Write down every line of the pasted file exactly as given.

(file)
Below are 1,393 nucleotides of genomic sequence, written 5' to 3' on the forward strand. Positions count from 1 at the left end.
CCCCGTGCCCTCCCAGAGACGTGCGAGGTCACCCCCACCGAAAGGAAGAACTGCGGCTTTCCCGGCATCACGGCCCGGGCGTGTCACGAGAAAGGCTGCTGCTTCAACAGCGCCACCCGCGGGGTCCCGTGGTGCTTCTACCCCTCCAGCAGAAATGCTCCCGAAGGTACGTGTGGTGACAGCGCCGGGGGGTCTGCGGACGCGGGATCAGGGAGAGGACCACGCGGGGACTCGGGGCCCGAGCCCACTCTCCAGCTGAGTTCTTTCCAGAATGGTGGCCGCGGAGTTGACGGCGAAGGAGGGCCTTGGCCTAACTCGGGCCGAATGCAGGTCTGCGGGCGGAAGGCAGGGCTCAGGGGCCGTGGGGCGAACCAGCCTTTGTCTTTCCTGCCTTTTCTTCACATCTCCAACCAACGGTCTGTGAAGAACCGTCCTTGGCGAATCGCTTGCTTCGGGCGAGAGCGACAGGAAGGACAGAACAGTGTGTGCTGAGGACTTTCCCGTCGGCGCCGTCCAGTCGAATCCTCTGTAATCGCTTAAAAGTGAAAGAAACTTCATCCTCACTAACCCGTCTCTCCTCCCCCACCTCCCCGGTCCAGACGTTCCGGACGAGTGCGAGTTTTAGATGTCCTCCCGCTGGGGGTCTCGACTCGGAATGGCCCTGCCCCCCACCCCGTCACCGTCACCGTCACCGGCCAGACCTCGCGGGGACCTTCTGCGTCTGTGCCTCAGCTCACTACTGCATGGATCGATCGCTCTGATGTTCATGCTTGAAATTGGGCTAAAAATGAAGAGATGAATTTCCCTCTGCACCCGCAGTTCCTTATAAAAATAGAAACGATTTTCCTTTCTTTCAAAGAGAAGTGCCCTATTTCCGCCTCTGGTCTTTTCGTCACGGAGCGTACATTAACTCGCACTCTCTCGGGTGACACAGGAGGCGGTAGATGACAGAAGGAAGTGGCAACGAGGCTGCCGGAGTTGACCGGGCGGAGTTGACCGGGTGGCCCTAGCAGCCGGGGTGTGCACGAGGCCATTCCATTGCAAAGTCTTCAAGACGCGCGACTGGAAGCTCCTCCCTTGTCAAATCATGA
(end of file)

Below are 1,393 nucleotides of genomic sequence, written 5' to 3' on the forward strand. Positions count from 1 at the left end.
CCCCGTGCCCTCCCAGAGACGTGCGAGGTCACCCCCACCGAAAGGAAGAACTGCGGCTTTCCCGGCATCACGGCCCGGGCGTGTCACGAGAAAGGCTGCTGCTTCAACAGCGCCACCCGCGGGGTCCCGTGGTGCTTCTACCCCTCCAGCAGAAATGCTCCCGAAGGTACGTGTGGTGACAGCGCCGGGGGGTCTGCGGACGCGGGATCAGGGAGAGGACCACGCGGGGACTCGGGGCCCGAGCCCACTCTCCAGCTGAGTTCTTTCCAGAATGGTGGCCGCGGAGTTGACGGCGAAGGAGGGCCTTGGCCTAACTCGGGCCGAATGCAGGTCTGCGGGCGGAAGGCAGGGCTCAGGGGCCGTGGGGCGAACCAGCCTTTGTCTTTCCTGCCTTTTCTTCACATCTCCAACCAACGGTCTGTGAAGAACCGTCCTTGGCGAATCGCTTGCTTCGGGCGAGAGCGACAGGAAGGACAGAACAGTGTGTGCTGAGGACTTTCCCGTCGGCGCCGTCCAGTCGAATCCTCTGTAATCGCTTAAAAGTGAAAGAAACTTCATCCTCACTAACCCGTCTCTCCTCCCCCACCTCCCCGGTCCAGACGTTCCGGACGAGTGCGAGTTTTAGATGTCCTCCCGCTGGGGGTCTCGACTCGGAATGGCCCTGCCCCCCACCCCGTCACCGTCACCGTCACCGGCCAGACCTCGCGGGGACCTTCTGCGTCTGTGCCTCAGCTCACTACTGCATGGATCGATCGCTCTGATGTTCATGCTTGAAATTGGGCTAAAAATGAAGAGATGAATTTCCCTCTGCACCCGCAGTTCCTTATAAAAATAGAAACGATTTTCCTTTCTTTCAAAGAGAAGTGCCCTATTTCCGCCTCTGGTCTTTTCGTCACGGAGCGTACATTAACTCGCACTCTCTCGGGTGACACAGGAGGCGGTAGATGACAGAAGGAAGTGGCAACGAGGCTGCCGGAGTTGACCGGGCGGAGTTGACCGGGTGGCCCTAGCAGCCGGGGTGTGCACGAGGCCATTCCATTGCAAAGTCTTCAAGACGCGCGACTGGAAGCTCCTCCCTTGTCAAATCATGA